Jacksonville, NC: Food truck owner appealing for ordinances, more support of business

By Molly Levine and Annette Weston | News Channel ABC 12

JACKSONVILLE, Onslow County — Food truck vendors in one area of eastern North Carolina are hoping for change. They’ve put a proposal in front of city leaders, asking to be able to park and sell their food in city limits at all times and not just for city-sanctioned events.

The owner of Smokin’ Joes BBQ Company was born and raised in Jacksonville and he said he wants nothing more than to serve his local community, to cut back on drive time, and avoid unnecessary wear and tear on the truck.

“Back in the end of March our food truck was in an accident,” said Joseph Lesewski.

He said he was driving back from Wilmington, where they can freely park their truck and serve customers.

“We, unfortunately, we had a blowout. We lost one of our tires on the driver side and we wound up laying our truck down on the ground on the side of the road,” he explained.

After that accident, Lesewski and his team talked about how beneficial it would be to serve closer.

“Without us being in city limits we’ve had to go elsewhere,” he said, “We’ve had to go out of town. Which is more gas and more stress on our vehicles and more miles on them and we just want to stay local and provide for the community here.”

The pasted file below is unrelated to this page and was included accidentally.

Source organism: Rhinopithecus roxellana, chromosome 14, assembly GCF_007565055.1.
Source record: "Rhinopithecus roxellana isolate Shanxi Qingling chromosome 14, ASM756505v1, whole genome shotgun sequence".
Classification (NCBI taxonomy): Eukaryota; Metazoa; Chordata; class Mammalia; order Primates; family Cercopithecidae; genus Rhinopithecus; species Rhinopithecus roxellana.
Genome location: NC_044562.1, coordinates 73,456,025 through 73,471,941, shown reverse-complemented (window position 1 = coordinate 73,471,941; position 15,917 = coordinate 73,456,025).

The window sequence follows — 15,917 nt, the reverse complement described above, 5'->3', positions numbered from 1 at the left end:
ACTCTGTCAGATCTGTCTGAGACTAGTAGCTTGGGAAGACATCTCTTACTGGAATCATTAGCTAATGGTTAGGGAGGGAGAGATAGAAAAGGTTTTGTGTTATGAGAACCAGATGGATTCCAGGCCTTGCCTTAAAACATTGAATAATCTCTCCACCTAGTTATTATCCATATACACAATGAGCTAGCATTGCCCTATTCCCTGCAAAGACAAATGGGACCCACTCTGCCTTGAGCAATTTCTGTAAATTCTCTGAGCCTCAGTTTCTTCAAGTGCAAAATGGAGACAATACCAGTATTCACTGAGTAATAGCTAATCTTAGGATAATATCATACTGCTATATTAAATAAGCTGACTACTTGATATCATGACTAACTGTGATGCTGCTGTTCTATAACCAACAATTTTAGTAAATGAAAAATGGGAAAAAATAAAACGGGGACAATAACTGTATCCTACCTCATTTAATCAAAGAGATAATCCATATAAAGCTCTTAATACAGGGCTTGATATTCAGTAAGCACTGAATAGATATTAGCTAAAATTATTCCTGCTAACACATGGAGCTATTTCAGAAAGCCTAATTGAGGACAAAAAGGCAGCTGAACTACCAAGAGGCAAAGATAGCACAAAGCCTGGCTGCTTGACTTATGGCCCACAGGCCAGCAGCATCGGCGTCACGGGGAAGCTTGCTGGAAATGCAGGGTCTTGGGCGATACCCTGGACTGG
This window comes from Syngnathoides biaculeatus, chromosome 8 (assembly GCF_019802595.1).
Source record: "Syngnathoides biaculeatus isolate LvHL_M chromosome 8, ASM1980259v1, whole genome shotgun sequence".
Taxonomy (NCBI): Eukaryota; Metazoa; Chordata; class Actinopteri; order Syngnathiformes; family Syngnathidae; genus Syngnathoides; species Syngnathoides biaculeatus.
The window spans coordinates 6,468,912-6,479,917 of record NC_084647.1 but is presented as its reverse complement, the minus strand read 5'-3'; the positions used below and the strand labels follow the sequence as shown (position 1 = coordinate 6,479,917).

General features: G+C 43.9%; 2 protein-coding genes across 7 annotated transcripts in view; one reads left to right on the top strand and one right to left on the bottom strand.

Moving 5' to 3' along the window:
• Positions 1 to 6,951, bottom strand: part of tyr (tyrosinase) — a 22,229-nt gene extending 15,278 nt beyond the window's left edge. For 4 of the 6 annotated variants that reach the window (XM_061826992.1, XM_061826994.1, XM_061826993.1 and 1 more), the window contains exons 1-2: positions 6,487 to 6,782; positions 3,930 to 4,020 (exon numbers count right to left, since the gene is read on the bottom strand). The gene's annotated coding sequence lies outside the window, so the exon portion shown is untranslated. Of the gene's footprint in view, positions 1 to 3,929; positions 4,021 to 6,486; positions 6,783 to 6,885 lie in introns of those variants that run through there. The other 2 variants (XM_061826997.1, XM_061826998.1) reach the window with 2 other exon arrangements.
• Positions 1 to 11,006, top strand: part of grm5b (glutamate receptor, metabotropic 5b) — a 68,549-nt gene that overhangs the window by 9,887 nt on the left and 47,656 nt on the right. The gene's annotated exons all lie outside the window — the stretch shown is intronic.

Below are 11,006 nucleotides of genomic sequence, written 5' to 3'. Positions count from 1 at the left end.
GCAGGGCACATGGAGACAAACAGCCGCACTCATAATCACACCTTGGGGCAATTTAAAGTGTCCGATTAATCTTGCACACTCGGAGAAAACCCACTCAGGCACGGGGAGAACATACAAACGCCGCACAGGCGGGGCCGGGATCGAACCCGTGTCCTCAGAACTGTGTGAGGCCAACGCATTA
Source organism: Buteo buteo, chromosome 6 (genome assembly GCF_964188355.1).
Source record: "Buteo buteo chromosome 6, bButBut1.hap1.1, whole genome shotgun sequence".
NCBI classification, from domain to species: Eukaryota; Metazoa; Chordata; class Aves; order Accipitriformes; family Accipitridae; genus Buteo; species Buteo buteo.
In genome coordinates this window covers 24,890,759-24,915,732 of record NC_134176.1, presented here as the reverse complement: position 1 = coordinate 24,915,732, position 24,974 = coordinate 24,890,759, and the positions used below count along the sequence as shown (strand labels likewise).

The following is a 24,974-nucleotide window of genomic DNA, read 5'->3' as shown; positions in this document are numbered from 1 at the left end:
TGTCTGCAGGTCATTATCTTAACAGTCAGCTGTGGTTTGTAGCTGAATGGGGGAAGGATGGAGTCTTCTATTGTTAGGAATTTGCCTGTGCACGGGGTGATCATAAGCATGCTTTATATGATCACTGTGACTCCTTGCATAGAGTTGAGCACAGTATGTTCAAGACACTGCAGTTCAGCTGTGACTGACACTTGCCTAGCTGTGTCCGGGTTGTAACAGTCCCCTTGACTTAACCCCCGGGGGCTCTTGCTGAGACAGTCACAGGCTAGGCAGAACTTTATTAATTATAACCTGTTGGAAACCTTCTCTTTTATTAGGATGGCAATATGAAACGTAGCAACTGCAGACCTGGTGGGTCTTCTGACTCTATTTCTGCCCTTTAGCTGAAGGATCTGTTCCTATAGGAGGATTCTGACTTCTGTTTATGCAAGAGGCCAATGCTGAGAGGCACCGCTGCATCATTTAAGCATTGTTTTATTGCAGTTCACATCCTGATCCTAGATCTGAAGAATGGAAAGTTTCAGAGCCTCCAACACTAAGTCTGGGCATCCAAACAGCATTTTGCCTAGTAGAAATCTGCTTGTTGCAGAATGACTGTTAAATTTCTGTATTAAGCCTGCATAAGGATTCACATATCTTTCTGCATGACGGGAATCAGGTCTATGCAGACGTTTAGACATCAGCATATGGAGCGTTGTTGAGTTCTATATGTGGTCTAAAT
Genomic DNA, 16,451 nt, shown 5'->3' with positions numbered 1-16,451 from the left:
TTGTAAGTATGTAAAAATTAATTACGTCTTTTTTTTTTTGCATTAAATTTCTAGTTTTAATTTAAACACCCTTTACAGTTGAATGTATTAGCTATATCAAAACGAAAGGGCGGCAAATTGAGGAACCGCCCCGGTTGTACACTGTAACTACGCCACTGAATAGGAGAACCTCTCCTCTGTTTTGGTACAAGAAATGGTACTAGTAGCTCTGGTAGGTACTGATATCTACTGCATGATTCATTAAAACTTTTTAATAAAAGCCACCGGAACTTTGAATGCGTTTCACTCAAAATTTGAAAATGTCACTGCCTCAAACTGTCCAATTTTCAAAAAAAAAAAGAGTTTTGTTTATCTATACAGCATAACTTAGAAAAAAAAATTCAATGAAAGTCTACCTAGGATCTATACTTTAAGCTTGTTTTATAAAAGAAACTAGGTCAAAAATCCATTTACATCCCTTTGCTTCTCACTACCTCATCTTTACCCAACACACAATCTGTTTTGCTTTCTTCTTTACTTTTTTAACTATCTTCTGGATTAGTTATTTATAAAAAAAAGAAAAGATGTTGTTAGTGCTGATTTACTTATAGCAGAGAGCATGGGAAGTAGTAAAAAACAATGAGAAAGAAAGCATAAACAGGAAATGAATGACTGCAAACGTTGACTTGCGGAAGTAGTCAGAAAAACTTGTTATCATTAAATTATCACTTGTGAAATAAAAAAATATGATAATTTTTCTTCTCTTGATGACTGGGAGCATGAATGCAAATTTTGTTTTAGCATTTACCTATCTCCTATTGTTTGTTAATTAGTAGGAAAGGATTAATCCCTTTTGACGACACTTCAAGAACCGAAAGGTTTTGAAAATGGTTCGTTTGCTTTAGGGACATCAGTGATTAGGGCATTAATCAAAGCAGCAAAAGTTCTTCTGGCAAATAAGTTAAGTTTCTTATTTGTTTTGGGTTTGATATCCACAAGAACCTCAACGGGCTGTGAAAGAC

City officials were asked why food truck vendors aren’t already able to do this.

“That’s a good question,” said Ryan King, Director of Planning and Inspections, “I’m not sure the rhyme or reason when the ordinance was created back in 2014. I’m not sure there was a demand for it back then.”

King says hot dog stands are allowed in city limits because they can fit under an overhang or canopy; that’s a rule in the current ordinance

“The newer technology, the bigger trucks and vehicles, they can’t fit.”

City officials are reviewing the proposal and trying to find a good balance between food trucks and brick and mortar restaurants.

Lesewski said they pay vehicle property taxes and commissary taxes to the city so they just want to be able to serve their bbq there.

“We want to do office parks, hospitals, lawyers offices, we want to go downtown right there at the courthouse and set up,” he said, “Anywhere in the community to help these people out. It cuts their lunch breaks in half and saves time for people.”

Right now city council members are looking at the proposal and seeing how other municipalities deal with this application process and they hope to have an answer for food truck vendors in the beginning of 2021.